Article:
Rainforest Trust’s Conservation Partnerships Officer hailed for her work in Namibia
Gabriela (Gabi) Fleury, 29, has just been recognized by Forbes annual 30 Under 30 Class of 2021. This year’s list includes 600 individuals from 30 countries. They range from entrepreneurs, activists, athletes to scientists and entertainers. This year marks the 10-year anniversary for the list that includes many of the brightest minds and innovations of 2020. Fleury is one of 30 selected in the science category for her conservation work, and one of three conservationists chosen from around the world.
Fleury, who resides in Warrenton and works as the conservation partnerships officer for the Rainforest Trust (also headquartered in Warrenton,) was recognized in the science category by Forbes for the work she has done in Namibia where she studied ways for humans and wild carnivores to co-exist. Fleury led a research team to test ways to reduce cheetah-livestock conflict, designed a picture-only video game to teach non-literate Mozambican villagers different ways to prevent livestock losses and will soon be testing scent deterrents to safely keep African wild dogs off commercial farms.
Fleury has been passionate about wildlife conservation since the age of five and throughout her childhood spent in locations from Brazil to Alaska. She majored in geographic science at James Madison University with a concentration in environmental conservation and completed her undergraduate thesis on lion and livestock conflict with pastoralists in the Amboseli Region of Kenya. She received a Rotary Ambassadorial Scholarship from Rotary International and completed her master’s degree in conservation biology from the University of Cape Town in South Africa. She completed her master’s thesis on the social drivers of land cover change in a land restitution case in the Northern Cape of South Africa. After graduate school, Fleury spent two years assisting on-the-ground NGOs Action for Cheetahs and Big Life Foundation in Kenya with human-wildlife conflict research, data analysis and grant-writing and leading Cheetah Conservation Fund’s human dimensions research team in north-central Namibia. She received a Fulbright Study/Research Award for work in Botswana.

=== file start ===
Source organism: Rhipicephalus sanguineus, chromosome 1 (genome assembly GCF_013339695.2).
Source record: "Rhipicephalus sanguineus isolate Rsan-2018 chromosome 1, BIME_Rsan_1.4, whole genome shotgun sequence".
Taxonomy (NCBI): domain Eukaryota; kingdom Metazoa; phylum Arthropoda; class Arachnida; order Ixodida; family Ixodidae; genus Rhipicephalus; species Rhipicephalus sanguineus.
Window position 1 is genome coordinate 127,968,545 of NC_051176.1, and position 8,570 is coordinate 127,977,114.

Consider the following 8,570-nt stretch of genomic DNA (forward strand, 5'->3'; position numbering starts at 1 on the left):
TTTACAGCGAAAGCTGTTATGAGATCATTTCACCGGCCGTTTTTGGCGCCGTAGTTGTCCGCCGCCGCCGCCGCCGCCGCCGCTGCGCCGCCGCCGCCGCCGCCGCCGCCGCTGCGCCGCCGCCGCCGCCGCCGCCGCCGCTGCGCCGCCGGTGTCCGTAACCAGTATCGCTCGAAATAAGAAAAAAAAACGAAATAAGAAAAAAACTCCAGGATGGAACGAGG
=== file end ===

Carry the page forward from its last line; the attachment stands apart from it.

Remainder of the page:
At Rainforest Trust, Fleury develops and manages the organization’s Fellows and Guardians programs. The Fellows program focuses on individual capacity building to improve partners’ skill sets in protected area management. The Guardian program supports partners’ rangers and park guards through providing them with resources they need to do their conservation work effectively and recognizing them for their commitment to an often-difficult occupation.
For example, when the University of Wisconsin-Madison developed a conservation standards course over the past summer, Rainforest Trust partnered with them to have 10 Rainforest Trust Fellows attend the course. Because the course was online, students could attend from around the globe. Fleury was instrumental in facilitating the Fellow participation. At least two of the attendees from Ghana and Uganda remarked about how meaningful the course was.
Throughout her career in four African countries and now at Rainforest Trust, Fleury has always worked with and alongside rangers. She said, “In general, mentorship opportunities and capacity-building of in-country conservationists is something I think is often overlooked in the push to reach critical conservation objectives, but it’s essential for long-term sustainability of initiatives.”
“We are extremely proud that Forbes chose to recognize Gabi for her conservation work,” said James Deutsch, CEO of Rainforest Trust. “Gabi has done so much for conservation and we’re delighted to have her as part of our team. She is indicative of the talent and dedication of many at the Rainforest Trust.”